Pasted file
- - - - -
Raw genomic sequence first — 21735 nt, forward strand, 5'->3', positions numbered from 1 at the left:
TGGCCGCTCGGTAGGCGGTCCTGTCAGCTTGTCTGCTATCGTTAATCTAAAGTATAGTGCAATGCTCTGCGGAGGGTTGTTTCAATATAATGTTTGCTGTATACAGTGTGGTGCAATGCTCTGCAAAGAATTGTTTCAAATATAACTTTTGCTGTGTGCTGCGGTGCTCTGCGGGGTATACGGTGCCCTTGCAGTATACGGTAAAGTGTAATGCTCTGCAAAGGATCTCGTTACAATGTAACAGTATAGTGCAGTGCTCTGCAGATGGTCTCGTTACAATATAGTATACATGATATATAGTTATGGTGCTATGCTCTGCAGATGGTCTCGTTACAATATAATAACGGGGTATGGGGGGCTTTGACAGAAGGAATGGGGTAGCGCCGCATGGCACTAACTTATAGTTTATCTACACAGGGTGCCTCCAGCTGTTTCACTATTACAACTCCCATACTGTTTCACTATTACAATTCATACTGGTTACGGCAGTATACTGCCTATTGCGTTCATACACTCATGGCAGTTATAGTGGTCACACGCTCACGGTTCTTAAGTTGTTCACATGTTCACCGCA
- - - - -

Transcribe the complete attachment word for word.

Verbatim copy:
Raw genomic sequence first — 21735 nt, forward strand, 5'->3', positions numbered from 1 at the left:
TGGCCGCTCGGTAGGCGGTCCTGTCAGCTTGTCTGCTATCGTTAATCTAAAGTATAGTGCAATGCTCTGCGGAGGGTTGTTTCAATATAATGTTTGCTGTATACAGTGTGGTGCAATGCTCTGCAAAGAATTGTTTCAAATATAACTTTTGCTGTGTGCTGCGGTGCTCTGCGGGGTATACGGTGCCCTTGCAGTATACGGTAAAGTGTAATGCTCTGCAAAGGATCTCGTTACAATGTAACAGTATAGTGCAGTGCTCTGCAGATGGTCTCGTTACAATATAGTATACATGATATATAGTTATGGTGCTATGCTCTGCAGATGGTCTCGTTACAATATAATAACGGGGTATGGGGGGCTTTGACAGAAGGAATGGGGTAGCGCCGCATGGCACTAACTTATAGTTTATCTACACAGGGTGCCTCCAGCTGTTTCACTATTACAACTCCCATACTGTTTCACTATTACAATTCATACTGGTTACGGCAGTATACTGCCTATTGCGTTCATACACTCATGGCAGTTATAGTGGTCACACGCTCACGGTTCTTAAGTTGTTCACATGTTCACCGCA